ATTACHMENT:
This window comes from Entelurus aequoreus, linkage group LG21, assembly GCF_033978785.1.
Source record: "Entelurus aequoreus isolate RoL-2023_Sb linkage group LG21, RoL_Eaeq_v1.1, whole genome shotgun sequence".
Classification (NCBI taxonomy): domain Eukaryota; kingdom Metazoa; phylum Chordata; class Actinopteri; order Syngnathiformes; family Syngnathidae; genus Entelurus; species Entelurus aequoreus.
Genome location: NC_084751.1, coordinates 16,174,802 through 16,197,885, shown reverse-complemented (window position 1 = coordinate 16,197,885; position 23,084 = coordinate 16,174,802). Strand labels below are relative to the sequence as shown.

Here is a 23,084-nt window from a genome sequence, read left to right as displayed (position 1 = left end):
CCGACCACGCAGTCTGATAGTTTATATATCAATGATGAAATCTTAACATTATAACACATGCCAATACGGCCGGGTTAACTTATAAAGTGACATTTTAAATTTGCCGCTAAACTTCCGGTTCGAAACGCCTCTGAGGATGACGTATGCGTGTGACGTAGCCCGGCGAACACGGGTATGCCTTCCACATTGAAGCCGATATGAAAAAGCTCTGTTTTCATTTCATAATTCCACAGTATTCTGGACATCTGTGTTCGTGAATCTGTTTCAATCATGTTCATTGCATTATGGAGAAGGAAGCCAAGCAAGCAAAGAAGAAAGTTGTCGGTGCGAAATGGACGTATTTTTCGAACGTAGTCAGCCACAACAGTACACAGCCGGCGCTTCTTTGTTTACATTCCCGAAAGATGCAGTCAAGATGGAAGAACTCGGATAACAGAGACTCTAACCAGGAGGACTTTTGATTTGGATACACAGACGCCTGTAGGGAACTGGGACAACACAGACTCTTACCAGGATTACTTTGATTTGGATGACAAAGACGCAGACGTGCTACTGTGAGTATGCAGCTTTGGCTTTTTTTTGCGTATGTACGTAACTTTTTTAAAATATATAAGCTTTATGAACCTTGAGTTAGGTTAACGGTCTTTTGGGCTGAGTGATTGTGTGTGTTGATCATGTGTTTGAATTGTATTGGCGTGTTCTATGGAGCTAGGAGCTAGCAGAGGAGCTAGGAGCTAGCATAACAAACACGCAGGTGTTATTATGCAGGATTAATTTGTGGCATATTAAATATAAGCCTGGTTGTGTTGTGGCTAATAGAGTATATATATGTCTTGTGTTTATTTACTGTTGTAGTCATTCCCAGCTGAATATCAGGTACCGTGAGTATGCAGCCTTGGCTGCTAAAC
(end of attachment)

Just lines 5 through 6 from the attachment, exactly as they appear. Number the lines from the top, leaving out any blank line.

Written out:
Here is a 23,084-nt window from a genome sequence, read left to right as displayed (position 1 = left end):
CCGACCACGCAGTCTGATAGTTTATATATCAATGATGAAATCTTAACATTATAACACATGCCAATACGGCCGGGTTAACTTATAAAGTGACATTTTAAATTTGCCGCTAAACTTCCGGTTCGAAACGCCTCTGAGGATGACGTATGCGTGTGACGTAGCCCGGCGAACACGGGTATGCCTTCCACATTGAAGCCGATATGAAAAAGCTCTGTTTTCATTTCATAATTCCACAGTATTCTGGACATCTGTGTTCGTGAATCTGTTTCAATCATGTTCATTGCATTATGGAGAAGGAAGCCAAGCAAGCAAAGAAGAAAGTTGTCGGTGCGAAATGGACGTATTTTTCGAACGTAGTCAGCCACAACAGTACACAGCCGGCGCTTCTTTGTTTACATTCCCGAAAGATGCAGTCAAGATGGAAGAACTCGGATAACAGAGACTCTAACCAGGAGGACTTTTGATTTGGATACACAGACGCCTGTAGGGAACTGGGACAACACAGACTCTTACCAGGATTACTTTGATTTGGATGACAAAGACGCAGACGTGCTACTGTGAGTATGCAGCTTTGGCTTTTTTTTGCGTATGTACGTAACTTTTTTAAAATATATAAGCTTTATGAACCTTGAGTTAGGTTAACGGTCTTTTGGGCTGAGTGATTGTGTGTGTTGATCATGTGTTTGAATTGTATTGGCGTGTTCTATGGAGCTAGGAGCTAGCAGAGGAGCTAGGAGCTAGCATAACAAACACGCAGGTGTTATTATGCAGGATTAATTTGTGGCATATTAAATATAAGCCTGGTTGTGTTGTGGCTAATAGAGTATATATATGTCTTGTGTTTATTTACTGTTGTAGTCATTCCCAGCTGAATATCAGGTACCGTGAGTATGCAGCCTTGGCTGCTAAAC